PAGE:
Psychosurgery is neurological surgery designed to treat psychological symptoms.
History of Psychosurgery
Psychosurgery is one of the oldest forms of surgery, and physicians have been attempting to treat psychological conditions with brain surgery for generations. Trephination is likely the oldest form of psychosurgery and involved drilling holes in the brain to alleviate a wide variety of symptoms ranging from epilepsy to psychosis. There is evidence of trephination on prehistoric human skulls.
In the mid-20th century, psychosurgery greatly increased in popularity, with numerous hospitals and clinicians engaging in the practice. Psychosurgery included split brain operations, removal of brain tissue, and other brain manipulation tactics. Results were mixed, and psychosurgery frequently resulted in extreme side effects, health problems, and even death. People sometimes underwent psychosurgery against their will or after receiving a questionable diagnosis that may or may not have constituted an actual mental disorder. Consequently, there was significant backlash against psychosurgery and it decreased significantly in the 1960s and 1970s. Many people now view psychosurgery as the product of a barbaric understanding of human behavior.
In contemporary times, psychosurgery is extremely rare and is a treatment of last resort for symptoms that do not respond to traditional psychiatric or medical treatment. Deep brain stimulation, which involves the transmission of an electrical current to a targeted portion of the brain, has been approved by the FDA for treatment of Parkinson’s disease and dystonia. Surgeons also occasionally operate on portions of the brain to remove lesions, to sever connections believed to cause seizures or psychiatric symptoms and to stimulate specific brain regions. Current examples of psychosurgery include amygdalotomy, limbic leucotomy, and anterior capsulotomy. People with severe epilepsy may undergo psychosurgery to target the specific area in the brain from which seizures originate.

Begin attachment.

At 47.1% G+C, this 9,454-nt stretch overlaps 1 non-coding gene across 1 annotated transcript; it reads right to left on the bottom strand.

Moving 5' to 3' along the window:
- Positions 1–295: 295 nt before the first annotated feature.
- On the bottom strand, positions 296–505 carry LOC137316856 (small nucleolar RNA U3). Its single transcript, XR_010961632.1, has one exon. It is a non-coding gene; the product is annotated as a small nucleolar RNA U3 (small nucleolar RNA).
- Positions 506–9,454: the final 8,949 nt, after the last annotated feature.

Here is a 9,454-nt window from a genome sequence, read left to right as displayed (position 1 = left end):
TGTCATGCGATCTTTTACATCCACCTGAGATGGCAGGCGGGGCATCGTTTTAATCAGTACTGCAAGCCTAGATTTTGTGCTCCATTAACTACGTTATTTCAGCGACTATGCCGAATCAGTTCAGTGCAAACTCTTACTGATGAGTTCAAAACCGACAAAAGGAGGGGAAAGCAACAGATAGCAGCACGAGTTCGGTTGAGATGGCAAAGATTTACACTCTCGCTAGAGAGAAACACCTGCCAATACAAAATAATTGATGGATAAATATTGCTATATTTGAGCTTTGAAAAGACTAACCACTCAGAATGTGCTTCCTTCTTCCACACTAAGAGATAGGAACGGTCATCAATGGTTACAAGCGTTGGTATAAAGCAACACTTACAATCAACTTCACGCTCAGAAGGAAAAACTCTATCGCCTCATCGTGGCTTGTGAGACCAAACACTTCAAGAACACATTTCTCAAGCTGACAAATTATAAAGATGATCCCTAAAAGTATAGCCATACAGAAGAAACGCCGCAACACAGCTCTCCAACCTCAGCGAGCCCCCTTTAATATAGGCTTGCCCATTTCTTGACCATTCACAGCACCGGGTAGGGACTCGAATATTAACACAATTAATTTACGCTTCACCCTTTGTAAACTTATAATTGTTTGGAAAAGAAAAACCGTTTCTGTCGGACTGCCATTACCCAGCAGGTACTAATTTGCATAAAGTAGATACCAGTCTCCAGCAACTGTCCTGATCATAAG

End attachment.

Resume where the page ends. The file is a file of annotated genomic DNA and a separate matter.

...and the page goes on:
While still controversial, modern psychosurgery is performed in a hospital under anesthesia and always requires patient consent.
- Psychosurgery. (n.d.). Massachusetts General Hospital. Retrieved from http://neurosurgery.mgh.harvard.edu/functional/psysurg.htm
- Psychosurgery. (n.d.). Mental Disorders. Retrieved from http://www.minddisorders.com/Ob-Ps/Psychosurgery.html
Last Updated: 08-18-2015
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LarryJune 26th, 2017 at 8:20 PM
Do they do this the medications helped me a lot it took 7 months
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